However, in 2016 Mondelez decided to sell its Australian Kraft brands, including Zoosh salad dressings, cheese spreads, cheese slices, Bonox, the uniquely local product, Vegemite, and the popular peanut butter range.
After taking over the 6.3-hectare Kraft foods plant site in Melbourne, Bega began re-branding under its own name, but just months later Kraft declared it wanted to return with “two locally-manufactured traditional favourites – cheese and peanut butter”.
Bega bought an old, established factory and is hoping to grow its business in a market which I consider fairly mature,
Kraft is also now in arbitration with Bega, demanding the right to the peanut butter jar, which was developed specifically for the Australian product sold to Bega.
“We bought the business, the formulation, the factory, the supply chain and everything associated with the peanut butter range – we expect to keep the trade dress,” said Mr van Heerwaaden.
Bega faces the prospect of an expensive year defending its right to the distinctive yellow label and container in court in New York.
Agribusiness and food market consultant, David McKinna, regarded Kraft’s potential return as a big risk for Bega, partly because the global player would draw on its wide network to source cheaper product.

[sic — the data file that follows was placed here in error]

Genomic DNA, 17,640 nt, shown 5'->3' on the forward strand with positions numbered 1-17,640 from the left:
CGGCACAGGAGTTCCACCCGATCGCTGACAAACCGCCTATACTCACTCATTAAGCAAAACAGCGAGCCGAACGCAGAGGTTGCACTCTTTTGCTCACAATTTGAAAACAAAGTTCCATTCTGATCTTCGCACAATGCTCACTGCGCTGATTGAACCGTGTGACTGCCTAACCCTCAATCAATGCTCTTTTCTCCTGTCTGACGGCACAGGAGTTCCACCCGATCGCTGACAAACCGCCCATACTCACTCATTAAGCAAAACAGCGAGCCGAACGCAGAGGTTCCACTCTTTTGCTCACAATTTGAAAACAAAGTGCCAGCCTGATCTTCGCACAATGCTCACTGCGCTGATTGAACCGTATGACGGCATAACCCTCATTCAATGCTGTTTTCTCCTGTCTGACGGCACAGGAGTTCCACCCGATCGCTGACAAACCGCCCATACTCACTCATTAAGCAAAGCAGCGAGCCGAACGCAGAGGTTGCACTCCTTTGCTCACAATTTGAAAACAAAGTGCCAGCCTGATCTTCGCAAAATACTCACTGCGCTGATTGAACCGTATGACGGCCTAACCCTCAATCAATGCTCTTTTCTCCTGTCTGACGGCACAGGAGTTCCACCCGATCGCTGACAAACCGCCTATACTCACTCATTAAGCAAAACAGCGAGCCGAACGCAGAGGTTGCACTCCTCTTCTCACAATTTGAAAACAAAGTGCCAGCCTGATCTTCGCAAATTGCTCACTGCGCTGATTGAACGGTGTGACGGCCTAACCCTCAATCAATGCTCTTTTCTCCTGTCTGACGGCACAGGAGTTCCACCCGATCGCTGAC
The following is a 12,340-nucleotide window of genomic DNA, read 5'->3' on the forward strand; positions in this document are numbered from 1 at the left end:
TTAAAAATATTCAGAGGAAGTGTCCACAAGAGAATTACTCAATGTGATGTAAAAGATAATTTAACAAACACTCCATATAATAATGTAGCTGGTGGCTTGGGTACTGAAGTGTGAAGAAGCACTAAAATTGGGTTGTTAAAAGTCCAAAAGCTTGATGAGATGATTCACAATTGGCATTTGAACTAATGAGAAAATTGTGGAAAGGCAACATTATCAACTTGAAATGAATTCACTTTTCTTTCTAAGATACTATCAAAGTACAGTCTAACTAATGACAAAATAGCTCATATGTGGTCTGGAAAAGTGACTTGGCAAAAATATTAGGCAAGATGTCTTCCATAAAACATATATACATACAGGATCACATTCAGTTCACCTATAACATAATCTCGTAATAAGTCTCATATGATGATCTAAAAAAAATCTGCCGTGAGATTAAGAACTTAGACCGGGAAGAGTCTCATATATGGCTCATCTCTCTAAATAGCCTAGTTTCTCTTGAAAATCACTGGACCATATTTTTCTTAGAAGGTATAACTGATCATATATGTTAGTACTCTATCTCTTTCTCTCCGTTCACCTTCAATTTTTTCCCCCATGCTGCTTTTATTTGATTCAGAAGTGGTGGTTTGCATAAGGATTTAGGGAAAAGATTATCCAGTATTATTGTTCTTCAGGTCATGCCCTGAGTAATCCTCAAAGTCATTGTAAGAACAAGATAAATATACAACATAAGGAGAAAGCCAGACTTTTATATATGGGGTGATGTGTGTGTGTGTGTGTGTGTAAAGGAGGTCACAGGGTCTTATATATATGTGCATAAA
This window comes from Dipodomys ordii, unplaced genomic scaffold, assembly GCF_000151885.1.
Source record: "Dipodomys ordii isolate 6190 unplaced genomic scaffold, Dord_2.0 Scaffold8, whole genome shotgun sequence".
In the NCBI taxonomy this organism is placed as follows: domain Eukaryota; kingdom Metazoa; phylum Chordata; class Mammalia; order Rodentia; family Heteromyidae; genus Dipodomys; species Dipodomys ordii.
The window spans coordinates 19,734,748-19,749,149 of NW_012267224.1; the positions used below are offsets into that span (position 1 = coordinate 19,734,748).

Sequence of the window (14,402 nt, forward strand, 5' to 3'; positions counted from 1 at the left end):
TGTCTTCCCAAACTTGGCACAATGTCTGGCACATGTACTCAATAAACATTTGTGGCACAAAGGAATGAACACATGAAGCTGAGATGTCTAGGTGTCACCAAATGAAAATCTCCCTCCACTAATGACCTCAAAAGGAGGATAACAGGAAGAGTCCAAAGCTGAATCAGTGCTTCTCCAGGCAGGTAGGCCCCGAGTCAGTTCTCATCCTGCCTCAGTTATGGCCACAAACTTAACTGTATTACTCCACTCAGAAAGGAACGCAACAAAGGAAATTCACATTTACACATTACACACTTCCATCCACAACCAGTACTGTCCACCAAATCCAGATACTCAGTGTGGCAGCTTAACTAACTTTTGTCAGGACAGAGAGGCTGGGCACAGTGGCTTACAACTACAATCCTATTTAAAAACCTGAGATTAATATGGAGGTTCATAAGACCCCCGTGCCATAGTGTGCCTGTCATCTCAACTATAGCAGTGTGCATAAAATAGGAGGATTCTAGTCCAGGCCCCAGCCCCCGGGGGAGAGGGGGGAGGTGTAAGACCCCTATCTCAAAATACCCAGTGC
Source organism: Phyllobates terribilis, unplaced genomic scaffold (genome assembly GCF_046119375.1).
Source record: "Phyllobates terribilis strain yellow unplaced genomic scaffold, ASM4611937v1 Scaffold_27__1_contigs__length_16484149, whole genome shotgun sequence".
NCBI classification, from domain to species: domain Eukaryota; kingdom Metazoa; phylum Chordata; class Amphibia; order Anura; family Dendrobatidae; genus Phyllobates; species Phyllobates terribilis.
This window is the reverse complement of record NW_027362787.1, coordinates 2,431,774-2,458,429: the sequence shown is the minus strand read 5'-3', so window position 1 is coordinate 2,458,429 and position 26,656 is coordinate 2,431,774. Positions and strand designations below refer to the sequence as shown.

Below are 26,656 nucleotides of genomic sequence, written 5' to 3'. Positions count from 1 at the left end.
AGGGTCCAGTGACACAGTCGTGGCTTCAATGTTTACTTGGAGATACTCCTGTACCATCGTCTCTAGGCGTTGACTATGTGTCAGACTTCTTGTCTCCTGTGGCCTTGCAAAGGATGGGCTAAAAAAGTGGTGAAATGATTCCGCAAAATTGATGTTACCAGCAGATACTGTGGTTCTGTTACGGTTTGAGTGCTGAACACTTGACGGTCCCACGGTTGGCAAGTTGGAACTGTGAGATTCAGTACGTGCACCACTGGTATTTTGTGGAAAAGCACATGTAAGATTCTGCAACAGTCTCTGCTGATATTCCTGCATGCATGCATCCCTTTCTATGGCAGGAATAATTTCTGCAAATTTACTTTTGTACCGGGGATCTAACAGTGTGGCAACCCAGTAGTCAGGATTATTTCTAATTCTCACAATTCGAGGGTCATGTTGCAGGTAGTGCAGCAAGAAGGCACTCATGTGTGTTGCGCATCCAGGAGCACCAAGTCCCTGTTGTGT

“Bega bought an old, established factory and is hoping to grow its business in a market which I consider fairly mature, with stiff competition from cheap supermarket house brand lines,” he said.
While Australian ownership and locally sourced ingredients may generate some consumer loyalty, he said today’s shoppers mostly bought on price and tended to be “a bit cynical about country of origin labelling claims”.
“When your electricity bill jumps from $400 to $800 you adopt a fairly pragmatic approach to grocery shopping.”
Bega’s an Australian company basically achieving what I wanted to do
However, entrepreneur and Australian-made champion, Dick Smith, regarded Bega as a “hero company” in food industry circles after “buying back the farm” from Kraft.
A local hero brand
He wants it to make the most of every opportunity to loudly promote its Australian ownership and its decision to stop importing Argentinian peanuts.
While consumer loyalty was hard to retain, he felt support for Bega peanut butter would be stronger than for multinational Kraft.
In fact, he considered it probably time to close up his own Dick Smith Foods range, developed 20 years ago as a not-for-profit business offering locally-owned alternatives to Kraft’s spreads.
“Bega’s an Australian company basically achieving what I wanted to do – we’ll probably bow out gracefully,” he said.
“I’d recommend people buy Bega if its peanut butter uses Australian nuts.”
However, Bega expects it will need about two seasons before reliable local peanut production volumes recover to the point where imports are not required to top up its processing requirements.
Its PCA business currently processes up to 18,000 tonnes of nut in shell a year for use in peanut butter and other products.